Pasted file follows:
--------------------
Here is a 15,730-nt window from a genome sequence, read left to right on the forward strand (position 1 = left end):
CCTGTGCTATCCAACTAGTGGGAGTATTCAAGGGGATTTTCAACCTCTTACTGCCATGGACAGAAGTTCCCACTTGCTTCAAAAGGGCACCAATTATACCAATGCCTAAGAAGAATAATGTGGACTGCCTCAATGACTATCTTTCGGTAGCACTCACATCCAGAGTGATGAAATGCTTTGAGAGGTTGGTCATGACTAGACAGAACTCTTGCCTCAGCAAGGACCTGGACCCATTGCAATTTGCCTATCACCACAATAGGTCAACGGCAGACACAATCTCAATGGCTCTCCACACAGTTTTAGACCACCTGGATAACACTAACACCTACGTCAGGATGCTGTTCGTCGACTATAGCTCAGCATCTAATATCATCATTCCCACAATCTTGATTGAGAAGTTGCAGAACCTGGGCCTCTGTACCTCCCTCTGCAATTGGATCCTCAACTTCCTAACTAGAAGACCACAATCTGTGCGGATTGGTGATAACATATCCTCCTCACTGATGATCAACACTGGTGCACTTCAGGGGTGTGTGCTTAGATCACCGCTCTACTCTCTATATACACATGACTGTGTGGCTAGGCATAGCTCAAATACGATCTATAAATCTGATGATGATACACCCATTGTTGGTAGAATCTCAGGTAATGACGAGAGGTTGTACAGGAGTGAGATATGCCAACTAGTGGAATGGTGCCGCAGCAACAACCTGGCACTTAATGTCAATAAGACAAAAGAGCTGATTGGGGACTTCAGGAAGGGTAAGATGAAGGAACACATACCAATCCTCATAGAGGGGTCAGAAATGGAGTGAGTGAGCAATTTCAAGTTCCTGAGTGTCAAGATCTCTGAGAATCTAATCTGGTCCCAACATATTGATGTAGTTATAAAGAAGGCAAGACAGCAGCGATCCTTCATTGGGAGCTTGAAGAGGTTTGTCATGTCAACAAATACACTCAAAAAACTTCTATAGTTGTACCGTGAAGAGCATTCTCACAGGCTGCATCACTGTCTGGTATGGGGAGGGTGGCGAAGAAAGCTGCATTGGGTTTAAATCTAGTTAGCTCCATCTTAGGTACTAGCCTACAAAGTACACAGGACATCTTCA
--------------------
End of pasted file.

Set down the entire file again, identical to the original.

Here is a 15,730-nt window from a genome sequence, read left to right on the forward strand (position 1 = left end):
CCTGTGCTATCCAACTAGTGGGAGTATTCAAGGGGATTTTCAACCTCTTACTGCCATGGACAGAAGTTCCCACTTGCTTCAAAAGGGCACCAATTATACCAATGCCTAAGAAGAATAATGTGGACTGCCTCAATGACTATCTTTCGGTAGCACTCACATCCAGAGTGATGAAATGCTTTGAGAGGTTGGTCATGACTAGACAGAACTCTTGCCTCAGCAAGGACCTGGACCCATTGCAATTTGCCTATCACCACAATAGGTCAACGGCAGACACAATCTCAATGGCTCTCCACACAGTTTTAGACCACCTGGATAACACTAACACCTACGTCAGGATGCTGTTCGTCGACTATAGCTCAGCATCTAATATCATCATTCCCACAATCTTGATTGAGAAGTTGCAGAACCTGGGCCTCTGTACCTCCCTCTGCAATTGGATCCTCAACTTCCTAACTAGAAGACCACAATCTGTGCGGATTGGTGATAACATATCCTCCTCACTGATGATCAACACTGGTGCACTTCAGGGGTGTGTGCTTAGATCACCGCTCTACTCTCTATATACACATGACTGTGTGGCTAGGCATAGCTCAAATACGATCTATAAATCTGATGATGATACACCCATTGTTGGTAGAATCTCAGGTAATGACGAGAGGTTGTACAGGAGTGAGATATGCCAACTAGTGGAATGGTGCCGCAGCAACAACCTGGCACTTAATGTCAATAAGACAAAAGAGCTGATTGGGGACTTCAGGAAGGGTAAGATGAAGGAACACATACCAATCCTCATAGAGGGGTCAGAAATGGAGTGAGTGAGCAATTTCAAGTTCCTGAGTGTCAAGATCTCTGAGAATCTAATCTGGTCCCAACATATTGATGTAGTTATAAAGAAGGCAAGACAGCAGCGATCCTTCATTGGGAGCTTGAAGAGGTTTGTCATGTCAACAAATACACTCAAAAAACTTCTATAGTTGTACCGTGAAGAGCATTCTCACAGGCTGCATCACTGTCTGGTATGGGGAGGGTGGCGAAGAAAGCTGCATTGGGTTTAAATCTAGTTAGCTCCATCTTAGGTACTAGCCTACAAAGTACACAGGACATCTTCA